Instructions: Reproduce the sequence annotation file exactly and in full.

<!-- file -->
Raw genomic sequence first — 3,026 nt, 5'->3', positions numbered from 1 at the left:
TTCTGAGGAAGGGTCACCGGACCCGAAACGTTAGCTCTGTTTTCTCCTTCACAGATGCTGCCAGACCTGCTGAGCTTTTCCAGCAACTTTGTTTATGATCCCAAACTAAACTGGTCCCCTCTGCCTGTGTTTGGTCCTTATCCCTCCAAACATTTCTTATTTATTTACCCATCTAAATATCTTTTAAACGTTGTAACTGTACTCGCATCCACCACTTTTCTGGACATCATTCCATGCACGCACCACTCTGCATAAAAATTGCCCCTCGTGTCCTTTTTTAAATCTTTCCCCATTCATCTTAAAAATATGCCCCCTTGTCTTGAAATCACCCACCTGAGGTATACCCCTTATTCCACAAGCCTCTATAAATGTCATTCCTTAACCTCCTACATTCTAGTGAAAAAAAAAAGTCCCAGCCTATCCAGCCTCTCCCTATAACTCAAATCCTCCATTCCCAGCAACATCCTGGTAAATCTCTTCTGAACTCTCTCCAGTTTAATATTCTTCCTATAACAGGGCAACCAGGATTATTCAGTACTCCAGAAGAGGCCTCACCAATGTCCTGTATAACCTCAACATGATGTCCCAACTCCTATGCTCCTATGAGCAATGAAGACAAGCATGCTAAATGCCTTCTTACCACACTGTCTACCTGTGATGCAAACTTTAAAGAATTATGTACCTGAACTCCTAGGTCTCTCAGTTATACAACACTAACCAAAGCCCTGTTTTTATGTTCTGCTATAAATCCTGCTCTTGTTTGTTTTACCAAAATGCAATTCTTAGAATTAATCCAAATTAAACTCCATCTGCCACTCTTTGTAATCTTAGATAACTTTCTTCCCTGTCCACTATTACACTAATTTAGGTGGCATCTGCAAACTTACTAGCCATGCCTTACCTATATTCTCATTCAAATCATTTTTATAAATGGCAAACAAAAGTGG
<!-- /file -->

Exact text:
Raw genomic sequence first — 3,026 nt, 5'->3', positions numbered from 1 at the left:
TTCTGAGGAAGGGTCACCGGACCCGAAACGTTAGCTCTGTTTTCTCCTTCACAGATGCTGCCAGACCTGCTGAGCTTTTCCAGCAACTTTGTTTATGATCCCAAACTAAACTGGTCCCCTCTGCCTGTGTTTGGTCCTTATCCCTCCAAACATTTCTTATTTATTTACCCATCTAAATATCTTTTAAACGTTGTAACTGTACTCGCATCCACCACTTTTCTGGACATCATTCCATGCACGCACCACTCTGCATAAAAATTGCCCCTCGTGTCCTTTTTTAAATCTTTCCCCATTCATCTTAAAAATATGCCCCCTTGTCTTGAAATCACCCACCTGAGGTATACCCCTTATTCCACAAGCCTCTATAAATGTCATTCCTTAACCTCCTACATTCTAGTGAAAAAAAAAAGTCCCAGCCTATCCAGCCTCTCCCTATAACTCAAATCCTCCATTCCCAGCAACATCCTGGTAAATCTCTTCTGAACTCTCTCCAGTTTAATATTCTTCCTATAACAGGGCAACCAGGATTATTCAGTACTCCAGAAGAGGCCTCACCAATGTCCTGTATAACCTCAACATGATGTCCCAACTCCTATGCTCCTATGAGCAATGAAGACAAGCATGCTAAATGCCTTCTTACCACACTGTCTACCTGTGATGCAAACTTTAAAGAATTATGTACCTGAACTCCTAGGTCTCTCAGTTATACAACACTAACCAAAGCCCTGTTTTTATGTTCTGCTATAAATCCTGCTCTTGTTTGTTTTACCAAAATGCAATTCTTAGAATTAATCCAAATTAAACTCCATCTGCCACTCTTTGTAATCTTAGATAACTTTCTTCCCTGTCCACTATTACACTAATTTAGGTGGCATCTGCAAACTTACTAGCCATGCCTTACCTATATTCTCATTCAAATCATTTTTATAAATGGCAAACAAAAGTGG